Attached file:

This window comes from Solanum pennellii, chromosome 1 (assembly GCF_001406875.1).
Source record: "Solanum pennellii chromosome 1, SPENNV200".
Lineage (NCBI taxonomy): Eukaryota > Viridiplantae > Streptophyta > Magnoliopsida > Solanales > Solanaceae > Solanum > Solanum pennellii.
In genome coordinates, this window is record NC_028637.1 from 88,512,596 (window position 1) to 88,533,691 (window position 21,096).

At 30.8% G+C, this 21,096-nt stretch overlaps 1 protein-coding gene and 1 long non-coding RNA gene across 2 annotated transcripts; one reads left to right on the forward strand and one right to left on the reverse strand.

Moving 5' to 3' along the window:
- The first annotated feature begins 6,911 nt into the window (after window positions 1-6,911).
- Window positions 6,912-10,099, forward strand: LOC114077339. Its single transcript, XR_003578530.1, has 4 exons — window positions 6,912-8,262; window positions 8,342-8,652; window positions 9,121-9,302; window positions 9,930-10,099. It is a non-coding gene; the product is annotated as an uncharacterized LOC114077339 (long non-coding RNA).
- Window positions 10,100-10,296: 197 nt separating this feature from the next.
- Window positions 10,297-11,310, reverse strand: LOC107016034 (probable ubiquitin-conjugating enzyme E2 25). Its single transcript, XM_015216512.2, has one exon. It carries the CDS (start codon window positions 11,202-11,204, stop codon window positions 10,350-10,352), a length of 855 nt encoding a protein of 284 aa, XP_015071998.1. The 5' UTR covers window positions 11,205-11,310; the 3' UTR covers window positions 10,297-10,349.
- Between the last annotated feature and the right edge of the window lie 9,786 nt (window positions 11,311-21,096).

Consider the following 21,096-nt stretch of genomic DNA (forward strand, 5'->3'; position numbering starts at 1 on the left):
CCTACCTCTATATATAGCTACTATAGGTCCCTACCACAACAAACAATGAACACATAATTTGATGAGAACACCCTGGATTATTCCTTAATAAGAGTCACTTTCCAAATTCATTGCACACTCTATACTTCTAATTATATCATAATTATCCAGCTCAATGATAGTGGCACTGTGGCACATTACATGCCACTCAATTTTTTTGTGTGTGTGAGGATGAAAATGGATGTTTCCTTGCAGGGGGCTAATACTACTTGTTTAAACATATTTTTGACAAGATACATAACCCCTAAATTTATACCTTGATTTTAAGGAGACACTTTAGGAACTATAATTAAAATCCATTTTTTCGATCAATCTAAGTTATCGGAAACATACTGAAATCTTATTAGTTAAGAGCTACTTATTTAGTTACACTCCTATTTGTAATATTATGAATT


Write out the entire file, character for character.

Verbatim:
This window comes from Solanum pennellii, chromosome 1 (assembly GCF_001406875.1).
Source record: "Solanum pennellii chromosome 1, SPENNV200".
Lineage (NCBI taxonomy): Eukaryota > Viridiplantae > Streptophyta > Magnoliopsida > Solanales > Solanaceae > Solanum > Solanum pennellii.
In genome coordinates, this window is record NC_028637.1 from 88,512,596 (window position 1) to 88,533,691 (window position 21,096).

At 30.8% G+C, this 21,096-nt stretch overlaps 1 protein-coding gene and 1 long non-coding RNA gene across 2 annotated transcripts; one reads left to right on the forward strand and one right to left on the reverse strand.

Moving 5' to 3' along the window:
- The first annotated feature begins 6,911 nt into the window (after window positions 1-6,911).
- Window positions 6,912-10,099, forward strand: LOC114077339. Its single transcript, XR_003578530.1, has 4 exons — window positions 6,912-8,262; window positions 8,342-8,652; window positions 9,121-9,302; window positions 9,930-10,099. It is a non-coding gene; the product is annotated as an uncharacterized LOC114077339 (long non-coding RNA).
- Window positions 10,100-10,296: 197 nt separating this feature from the next.
- Window positions 10,297-11,310, reverse strand: LOC107016034 (probable ubiquitin-conjugating enzyme E2 25). Its single transcript, XM_015216512.2, has one exon. It carries the CDS (start codon window positions 11,202-11,204, stop codon window positions 10,350-10,352), a length of 855 nt encoding a protein of 284 aa, XP_015071998.1. The 5' UTR covers window positions 11,205-11,310; the 3' UTR covers window positions 10,297-10,349.
- Between the last annotated feature and the right edge of the window lie 9,786 nt (window positions 11,311-21,096).

Consider the following 21,096-nt stretch of genomic DNA (forward strand, 5'->3'; position numbering starts at 1 on the left):
CCTACCTCTATATATAGCTACTATAGGTCCCTACCACAACAAACAATGAACACATAATTTGATGAGAACACCCTGGATTATTCCTTAATAAGAGTCACTTTCCAAATTCATTGCACACTCTATACTTCTAATTATATCATAATTATCCAGCTCAATGATAGTGGCACTGTGGCACATTACATGCCACTCAATTTTTTTGTGTGTGTGAGGATGAAAATGGATGTTTCCTTGCAGGGGGCTAATACTACTTGTTTAAACATATTTTTGACAAGATACATAACCCCTAAATTTATACCTTGATTTTAAGGAGACACTTTAGGAACTATAATTAAAATCCATTTTTTCGATCAATCTAAGTTATCGGAAACATACTGAAATCTTATTAGTTAAGAGCTACTTATTTAGTTACACTCCTATTTGTAATATTATGAATT